pain and muscle spasm and increase activity tolerance.
• A short course of NSAIDs, acetaminophen, or muscle relaxants may
be beneficial. Narcotics are generally not necessary but may be used in
the very acute stage
Lumbar Spinal Stenosis
• The disorder can be congenital or acquired
• Acquired lumbar stenosis usually is caused by
degenerative disease of the spine and is typically
associated with hyperplasia, fibrosis, and cartilaginous
changes in the annulus, posterior longitudinal ligament,
and ligamentum flavum
• Also can be caused by Spondylolisthesis, spondylolysis, a
defect in the pars interarticularis, may be related to injury,
bony overgrowth such as occurs in Paget's disease,
ankylosing spondylitis, rheumatoid arthritis, and diffuse
idiopathic skeletal hyperostosis
Lumbar Spinal Stenosis
Signs & SX
•Patients present with pain that is
brought on by activity and released by
rest or leaning forward
•The pain involves the lower back
and one or both legs, typically in a
radicular distribution, and may be
accompanied by numbness or
weakness
•Examination often reveals no
abnormality, except perhaps for a
depressed knee or ankle reflex. SLR
is usually negative
Lumbar Spinal Stenosis
Diagnostic Findings
Lumbar Spinal Stenosis
Diagnostic Findings
• MRI is the most
sensitive technique for
detecting the disorder
• Stenosis may be
multifactorial…..
Which will impact
upon treatment options
Lumbar Spinal Stenosis
Treatment
• Conservative Management
– Non-steroidal anti-inflammatory drugs, such as aspirin, naproxen
(Naprosyn), ibuprofen (Motrin, Nuprin, Advil), to reduce
inflammation and relieve pain. New generation Cox-2 inhibitors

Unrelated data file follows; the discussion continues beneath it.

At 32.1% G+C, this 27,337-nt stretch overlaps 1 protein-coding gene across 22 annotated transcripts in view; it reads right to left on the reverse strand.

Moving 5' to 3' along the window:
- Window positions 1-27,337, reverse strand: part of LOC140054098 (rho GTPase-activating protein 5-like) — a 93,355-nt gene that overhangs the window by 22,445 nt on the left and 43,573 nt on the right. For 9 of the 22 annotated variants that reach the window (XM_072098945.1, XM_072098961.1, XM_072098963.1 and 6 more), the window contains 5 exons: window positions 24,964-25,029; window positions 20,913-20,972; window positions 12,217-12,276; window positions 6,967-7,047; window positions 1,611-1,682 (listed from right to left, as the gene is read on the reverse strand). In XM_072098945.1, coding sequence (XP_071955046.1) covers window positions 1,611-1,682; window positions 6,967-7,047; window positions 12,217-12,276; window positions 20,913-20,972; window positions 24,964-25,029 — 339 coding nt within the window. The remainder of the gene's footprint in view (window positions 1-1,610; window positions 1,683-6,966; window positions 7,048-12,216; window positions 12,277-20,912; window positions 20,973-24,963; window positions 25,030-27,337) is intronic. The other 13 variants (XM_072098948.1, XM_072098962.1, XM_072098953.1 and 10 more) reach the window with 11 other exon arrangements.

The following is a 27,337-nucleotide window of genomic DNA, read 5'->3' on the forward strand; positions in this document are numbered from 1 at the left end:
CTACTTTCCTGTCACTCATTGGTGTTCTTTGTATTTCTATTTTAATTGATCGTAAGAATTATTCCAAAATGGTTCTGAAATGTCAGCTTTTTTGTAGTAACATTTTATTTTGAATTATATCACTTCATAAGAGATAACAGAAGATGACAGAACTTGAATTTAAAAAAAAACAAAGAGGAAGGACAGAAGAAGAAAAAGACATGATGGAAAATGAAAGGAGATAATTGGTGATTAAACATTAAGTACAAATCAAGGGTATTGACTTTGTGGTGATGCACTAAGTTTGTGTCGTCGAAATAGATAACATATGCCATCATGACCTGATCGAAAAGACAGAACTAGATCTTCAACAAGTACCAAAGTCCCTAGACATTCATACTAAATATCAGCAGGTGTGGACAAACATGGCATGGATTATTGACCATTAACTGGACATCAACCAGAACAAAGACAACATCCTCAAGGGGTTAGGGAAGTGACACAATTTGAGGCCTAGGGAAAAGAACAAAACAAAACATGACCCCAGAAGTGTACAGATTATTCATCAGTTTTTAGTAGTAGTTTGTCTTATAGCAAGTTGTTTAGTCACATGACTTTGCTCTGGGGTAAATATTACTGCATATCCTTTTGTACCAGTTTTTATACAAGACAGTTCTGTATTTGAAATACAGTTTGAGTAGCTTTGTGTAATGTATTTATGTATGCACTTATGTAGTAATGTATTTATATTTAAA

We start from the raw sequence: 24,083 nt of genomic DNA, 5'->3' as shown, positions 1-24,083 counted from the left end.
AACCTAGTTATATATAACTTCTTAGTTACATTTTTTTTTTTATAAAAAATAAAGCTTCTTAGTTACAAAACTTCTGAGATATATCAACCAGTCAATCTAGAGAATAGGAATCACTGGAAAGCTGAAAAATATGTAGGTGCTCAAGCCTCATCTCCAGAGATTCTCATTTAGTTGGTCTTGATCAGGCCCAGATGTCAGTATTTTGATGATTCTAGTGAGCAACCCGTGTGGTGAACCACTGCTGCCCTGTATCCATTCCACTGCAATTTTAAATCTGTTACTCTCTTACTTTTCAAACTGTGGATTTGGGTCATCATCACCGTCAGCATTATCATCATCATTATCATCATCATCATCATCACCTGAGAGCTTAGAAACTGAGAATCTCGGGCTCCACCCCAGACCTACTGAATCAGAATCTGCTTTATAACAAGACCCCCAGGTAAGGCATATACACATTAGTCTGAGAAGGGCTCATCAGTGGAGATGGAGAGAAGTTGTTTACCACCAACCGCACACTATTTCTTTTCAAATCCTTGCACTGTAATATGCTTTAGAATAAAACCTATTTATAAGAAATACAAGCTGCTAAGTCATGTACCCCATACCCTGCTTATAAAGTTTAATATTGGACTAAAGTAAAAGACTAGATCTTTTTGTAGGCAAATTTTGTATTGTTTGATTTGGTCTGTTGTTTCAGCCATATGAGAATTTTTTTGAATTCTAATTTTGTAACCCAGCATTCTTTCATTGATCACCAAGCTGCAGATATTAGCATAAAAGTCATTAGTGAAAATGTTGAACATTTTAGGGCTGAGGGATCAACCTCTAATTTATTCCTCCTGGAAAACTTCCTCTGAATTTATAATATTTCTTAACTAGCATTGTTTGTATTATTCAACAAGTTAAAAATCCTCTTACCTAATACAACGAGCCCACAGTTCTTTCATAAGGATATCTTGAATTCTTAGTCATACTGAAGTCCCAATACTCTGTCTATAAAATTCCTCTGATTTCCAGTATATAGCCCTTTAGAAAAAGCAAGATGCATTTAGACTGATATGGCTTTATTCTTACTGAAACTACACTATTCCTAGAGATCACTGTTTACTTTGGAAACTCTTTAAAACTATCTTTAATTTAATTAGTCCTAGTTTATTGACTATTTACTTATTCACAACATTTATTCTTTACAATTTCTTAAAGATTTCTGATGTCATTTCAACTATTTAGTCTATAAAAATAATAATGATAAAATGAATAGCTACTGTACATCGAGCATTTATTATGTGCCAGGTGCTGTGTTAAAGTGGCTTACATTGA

have shown remarkable results in many cases
– Corticosteroid injections into the outermost of the membranes
covering the spinal cord and nerve roots to reduce inflammation
and treat acute pain that radiates to the hips or down a leg.
– Physical therapy and/or prescribed exercises to maintain motion
of the spine and build endurance to help stabilize the spine
– lumbar brace or corset to provide some support and help the
patient regain mobility
Lumbar Spinal Stenosis
Treatment
• Surgery
– most common surgical solution to spinal
stenosis is a laminectomy
– Other procedures include Laminotomy,
Decompressive Laminectomy, Foraminotomy,
Medial Facetectomy, Lumbar Discectomy and
Fusion
Lumbar Spinal Stenosis
Treatment
Disc Herniation
• In the lumbar spine, at least 90% of disc
herniations occur at the L5–S1 or L4–5 levels.
L3–4 herniations make up only 5% of cases, with
the remainder occurring at L2–3 and L1–2
• Clinically, a herniated disc at one level usually
affects the nerve root that exits at the level below.
For instance, a left L4–5 disc herniation usually
compresses the left L5 nerve root
Disc Herniation
Signs & SX
• Initial complaints are backache, and in most of those
affected, there is no history of antecedent trauma
• Prior similar complaints of back pain or sciatica are
common complaints
• The patient 's back pain is usually followed by severe pain